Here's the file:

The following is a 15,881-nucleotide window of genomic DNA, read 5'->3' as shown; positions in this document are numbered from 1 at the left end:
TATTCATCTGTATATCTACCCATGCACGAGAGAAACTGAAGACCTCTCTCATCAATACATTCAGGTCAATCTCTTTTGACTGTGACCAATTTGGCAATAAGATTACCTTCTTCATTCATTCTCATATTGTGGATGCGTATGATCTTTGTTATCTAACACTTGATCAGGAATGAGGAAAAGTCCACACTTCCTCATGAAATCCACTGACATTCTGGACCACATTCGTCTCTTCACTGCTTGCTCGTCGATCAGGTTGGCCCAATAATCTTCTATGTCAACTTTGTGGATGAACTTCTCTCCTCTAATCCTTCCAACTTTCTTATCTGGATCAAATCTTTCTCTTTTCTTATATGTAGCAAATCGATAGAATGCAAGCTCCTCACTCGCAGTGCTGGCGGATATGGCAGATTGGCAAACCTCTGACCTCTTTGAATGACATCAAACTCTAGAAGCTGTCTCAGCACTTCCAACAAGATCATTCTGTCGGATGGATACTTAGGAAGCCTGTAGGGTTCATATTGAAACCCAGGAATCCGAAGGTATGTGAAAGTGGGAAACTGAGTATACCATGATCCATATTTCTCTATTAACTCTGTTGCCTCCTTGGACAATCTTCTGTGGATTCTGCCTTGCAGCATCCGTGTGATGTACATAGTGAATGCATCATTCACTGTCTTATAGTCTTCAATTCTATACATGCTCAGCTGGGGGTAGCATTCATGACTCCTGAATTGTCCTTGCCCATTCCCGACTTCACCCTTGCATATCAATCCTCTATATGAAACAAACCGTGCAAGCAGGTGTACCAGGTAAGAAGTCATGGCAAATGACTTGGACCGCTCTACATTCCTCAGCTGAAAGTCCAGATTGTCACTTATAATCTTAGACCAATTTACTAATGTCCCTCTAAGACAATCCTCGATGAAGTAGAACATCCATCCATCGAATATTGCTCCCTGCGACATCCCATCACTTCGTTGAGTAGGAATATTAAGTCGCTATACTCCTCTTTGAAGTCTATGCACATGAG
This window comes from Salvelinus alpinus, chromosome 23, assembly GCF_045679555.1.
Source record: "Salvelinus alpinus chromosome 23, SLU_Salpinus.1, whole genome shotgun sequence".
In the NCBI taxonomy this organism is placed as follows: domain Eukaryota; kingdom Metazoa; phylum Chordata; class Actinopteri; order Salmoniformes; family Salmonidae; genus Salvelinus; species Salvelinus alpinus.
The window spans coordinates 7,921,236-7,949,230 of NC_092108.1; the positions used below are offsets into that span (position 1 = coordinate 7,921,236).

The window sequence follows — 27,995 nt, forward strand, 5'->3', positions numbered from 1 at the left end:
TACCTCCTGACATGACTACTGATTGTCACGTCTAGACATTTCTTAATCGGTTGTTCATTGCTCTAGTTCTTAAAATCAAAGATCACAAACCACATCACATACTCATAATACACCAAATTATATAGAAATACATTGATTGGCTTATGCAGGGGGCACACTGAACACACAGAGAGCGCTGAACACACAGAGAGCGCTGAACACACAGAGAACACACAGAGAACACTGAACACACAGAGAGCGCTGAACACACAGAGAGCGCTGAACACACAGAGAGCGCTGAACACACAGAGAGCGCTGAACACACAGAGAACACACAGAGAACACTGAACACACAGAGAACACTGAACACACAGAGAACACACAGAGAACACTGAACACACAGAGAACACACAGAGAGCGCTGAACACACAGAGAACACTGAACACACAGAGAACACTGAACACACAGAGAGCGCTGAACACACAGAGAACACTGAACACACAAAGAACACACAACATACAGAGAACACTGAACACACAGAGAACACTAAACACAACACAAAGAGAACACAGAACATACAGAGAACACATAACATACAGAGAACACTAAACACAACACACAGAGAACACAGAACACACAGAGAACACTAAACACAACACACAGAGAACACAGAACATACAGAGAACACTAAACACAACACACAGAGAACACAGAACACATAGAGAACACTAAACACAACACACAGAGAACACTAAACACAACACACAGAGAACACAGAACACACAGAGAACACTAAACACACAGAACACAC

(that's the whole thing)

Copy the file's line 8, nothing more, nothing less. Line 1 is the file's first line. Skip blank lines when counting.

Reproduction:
TACCTCCTGACATGACTACTGATTGTCACGTCTAGACATTTCTTAATCGGTTGTTCATTGCTCTAGTTCTTAAAATCAAAGATCACAAACCACATCACATACTCATAATACACCAAATTATATAGAAATACATTGATTGGCTTATGCAGGGGGCACACTGAACACACAGAGAGCGCTGAACACACAGAGAGCGCTGAACACACAGAGAACACACAGAGAACACTGAACACACAGAGAGCGCTGAACACACAGAGAGCGCTGAACACACAGAGAGCGCTGAACACACAGAGAGCGCTGAACACACAGAGAACACACAGAGAACACTGAACACACAGAGAACACTGAACACACAGAGAACACACAGAGAACACTGAACACACAGAGAACACACAGAGAGCGCTGAACACACAGAGAACACTGAACACACAGAGAACACTGAACACACAGAGAGCGCTGAACACACAGAGAACACTGAACACACAAAGAACACACAACATACAGAGAACACTGAACACACAGAGAACACTAAACACAACACAAAGAGAACACAGAACATACAGAGAACACATAACATACAGAGAACACTAAACACAACACACAGAGAACACAGAACACACAGAGAACACTAAACACAACACACAGAGAACACAGAACATACAGAGAACACTAAACACAACACACAGAGAACACAGAACACATAGAGAACACTAAACACAACACACAGAGAACACTAAACACAACACACAGAGAACACAGAACACACAGAGAACACTAAACACACAGAACACAC